Can Chinese watchmakers compete with the world's best?
It's no secret that China is fast becoming the most important market on the planet for makers of luxury goods.
Wealthy Chinese customers are almost single-handedly sustaining demand for high-end watches from traditional European brands, and now, a home-grown contingent of luxury timepieces has also stepped up and are hoping to cash in on their compatriots' indefatigable hunger for high-end watches.
A weakness for watches
Watches have always held a special place in Chinese consumer culture, especially for men.
After Western-style clocks were introduced to China by Jesuit missionary Matteo Ricci in the 16th century, they were the preserve of emperors and nobility for hundreds of years.
The establishment of the People's Republic of China in 1949 spelled a sudden end for European watch brands in the country, and local watchmakers were the beneficiaries of their absence.
Throughout the first 30 years of the PRC, the Shanghai Watch Co. rose to prominence as the choice of leaders such as Mao Zedong and Zhou Enlai and a good watch was considered one of the four essential “big things” in Shanghainese life – the others were a bicycle, sewing machine and transistor radio – commonly given as wedding presents.
The end of the cultural revolution not only signalled the beginning of China's rise to economic superpower status, it also saw the reintroduction of luxury goods from European brands, a move which led local watchmakers to fall out of favor with consumers.
The modern landscape
This trend has remained the status quo for over three decades, but in recent years, a change seems to be afoot, as Chinese-made luxury watch brands have reinvented themselves in order to compete with traditional powerhouses, such as Switzerland and France.
“It's a natural reaction to the realities of the market,” Jing Daily Editor Avery Booker explains.
Chinese consumers are buying an ever-increasing number of high-end watches, both for investment and in an attempt to connote status, and Chinese manufacturers are tired of seeing Western brands dominate the premium watch market.-- Avery Booker, Jing Daily Editor
“Chinese consumers are buying an ever-increasing number of high-end watches, both for investment and in an attempt to connote status, and Chinese manufacturers are tired of seeing Western brands dominate the premium watch market.”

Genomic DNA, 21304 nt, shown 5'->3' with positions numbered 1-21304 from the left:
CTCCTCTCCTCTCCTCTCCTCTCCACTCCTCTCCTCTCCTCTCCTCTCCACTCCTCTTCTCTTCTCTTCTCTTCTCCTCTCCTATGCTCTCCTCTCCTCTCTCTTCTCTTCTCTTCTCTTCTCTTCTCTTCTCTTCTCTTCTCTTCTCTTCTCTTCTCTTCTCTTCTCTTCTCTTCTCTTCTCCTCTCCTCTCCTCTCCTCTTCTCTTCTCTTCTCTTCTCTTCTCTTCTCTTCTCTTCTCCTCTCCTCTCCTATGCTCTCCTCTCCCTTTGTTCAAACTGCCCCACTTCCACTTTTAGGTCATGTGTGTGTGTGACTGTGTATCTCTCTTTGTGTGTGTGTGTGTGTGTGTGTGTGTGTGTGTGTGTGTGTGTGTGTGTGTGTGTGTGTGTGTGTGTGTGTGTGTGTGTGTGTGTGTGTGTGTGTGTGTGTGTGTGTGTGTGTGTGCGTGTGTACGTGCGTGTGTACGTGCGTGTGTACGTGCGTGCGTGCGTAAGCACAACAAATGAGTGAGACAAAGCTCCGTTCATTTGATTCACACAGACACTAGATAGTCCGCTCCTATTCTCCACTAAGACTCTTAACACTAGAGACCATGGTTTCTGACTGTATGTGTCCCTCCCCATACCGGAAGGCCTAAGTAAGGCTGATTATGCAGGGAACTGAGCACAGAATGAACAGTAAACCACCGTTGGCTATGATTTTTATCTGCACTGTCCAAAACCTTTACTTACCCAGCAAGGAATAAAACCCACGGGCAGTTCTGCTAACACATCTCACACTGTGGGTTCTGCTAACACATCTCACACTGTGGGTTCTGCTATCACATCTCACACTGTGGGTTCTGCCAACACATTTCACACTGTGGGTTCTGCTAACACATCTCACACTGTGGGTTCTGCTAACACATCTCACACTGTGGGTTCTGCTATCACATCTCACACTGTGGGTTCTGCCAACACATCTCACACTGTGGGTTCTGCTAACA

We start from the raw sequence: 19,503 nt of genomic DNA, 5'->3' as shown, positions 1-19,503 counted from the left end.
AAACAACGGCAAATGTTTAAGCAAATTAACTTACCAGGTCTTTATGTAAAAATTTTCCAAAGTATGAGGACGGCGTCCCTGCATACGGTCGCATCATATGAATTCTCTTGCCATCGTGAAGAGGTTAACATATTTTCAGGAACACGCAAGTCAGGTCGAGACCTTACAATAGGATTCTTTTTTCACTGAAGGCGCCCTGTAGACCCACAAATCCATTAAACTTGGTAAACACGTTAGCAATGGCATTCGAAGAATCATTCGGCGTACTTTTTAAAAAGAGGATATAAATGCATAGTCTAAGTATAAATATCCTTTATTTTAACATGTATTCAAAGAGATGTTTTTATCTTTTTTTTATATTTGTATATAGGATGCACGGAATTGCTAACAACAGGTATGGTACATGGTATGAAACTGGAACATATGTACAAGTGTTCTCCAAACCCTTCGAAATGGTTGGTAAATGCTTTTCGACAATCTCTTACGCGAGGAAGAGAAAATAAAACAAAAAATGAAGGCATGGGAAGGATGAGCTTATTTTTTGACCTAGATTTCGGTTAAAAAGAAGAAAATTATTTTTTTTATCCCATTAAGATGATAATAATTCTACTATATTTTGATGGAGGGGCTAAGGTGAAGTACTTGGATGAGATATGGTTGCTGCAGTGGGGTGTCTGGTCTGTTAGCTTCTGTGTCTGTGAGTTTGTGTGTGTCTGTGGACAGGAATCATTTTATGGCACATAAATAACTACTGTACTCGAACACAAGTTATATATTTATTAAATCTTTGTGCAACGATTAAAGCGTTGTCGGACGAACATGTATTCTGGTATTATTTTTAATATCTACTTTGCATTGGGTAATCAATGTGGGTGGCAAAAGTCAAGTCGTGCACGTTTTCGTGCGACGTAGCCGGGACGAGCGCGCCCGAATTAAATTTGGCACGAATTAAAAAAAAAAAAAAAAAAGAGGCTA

Last year saw multiple headlines emerge about the renaissance of the formerly proletarian Shanghai Watch Co. and Seagull brands and the birth of new competitors, including The Chinese Timekeeper and Iguzzini, a watchmaker originally born in Shanghai in 1903.
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These brands appeal to Chinese nationalist sentiment by being crafted in China and incorporating subtle Chinese design elements, but opinion has been mixed as to whether this will be enough to compete.
“In coming years Chinese watchmakers will probably be thrilled to just capture some market share from their European competitors in the mainland China market – since it's got so much potential and is growing so fast,” Booker adds.
“Appealing to the lucrative home market will be easier than fighting to be accepted outside of China.”
A 'Made-in-China' makeover
Franco-Mexican brothers Stephane and Lander Michel first heard the story of Federico Iguzzini in 2005 and the tale of the Italian's dream to make quality watches in Shanghai so inspired them, they acquired the rights to the name and made it their mission to revive the moribund brand, which was relaunched two years ago.
“At the beginning people said, 'Luxury goods, based out of China?' They basically thought I was crazy. But we've basically put the 'We're from China' banner on our chests and gone to war with it,” Stephane Michel says.
Despite a marketing strategy that depends entirely on word of mouth for promotion, Iguzzini has found success with their very limited-edition designs (the company only makes 150 to 200 watches per year).
Stephane is confident that given the time and desire, Chinese-made watches will eventually make their presence felt in the high-end watch market both here and abroad.
“Chinese brands have to find an edge,” he explains.
“If you walk into a watch shop, everything looks the same, it's a very conservative industry and there is rarely innovation. So if Chinese brands let their dynamism run free, that can give them the edge. Quality is also very important, it doesn't matter how beautiful a watch is, it needs to keep ticking.”
Long way to the top
At the beginning people said, 'Luxury goods, based out of China?' They basically thought I was crazy. But we've basically put the 'We're from China' banner on our chests and gone to war with it.-- Stephane Michel, co-owner of Federico Iguzzini watches
A report published last year in QQ Luxury listed the top ten most popular watch brands in China, and there was nary a domestic brand in sight, with Patek Philippe, Rolex and Omega maintaining a lock on the top three slots.
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According to Booker, there may be competition from Chinese brands on the horizon, but a challenge to the dominance of European brands will be a long time coming, if indeed it comes at all.
“I think Chinese brands will almost certainly continue to move up the value chain, and be of comparable quality to many other high-end brands on the market, but I wouldn't expect to see them posing a serious threat to brands like Patek Philippe for quite a while,” Booker says.
“China's ultra wealthy won't be giving up their Rolexes or Cartiers any time soon,” Booker adds.
Federico Iguzzini doesn't have a shop in Shanghai. Interested buyers can purchase their watches through their official website.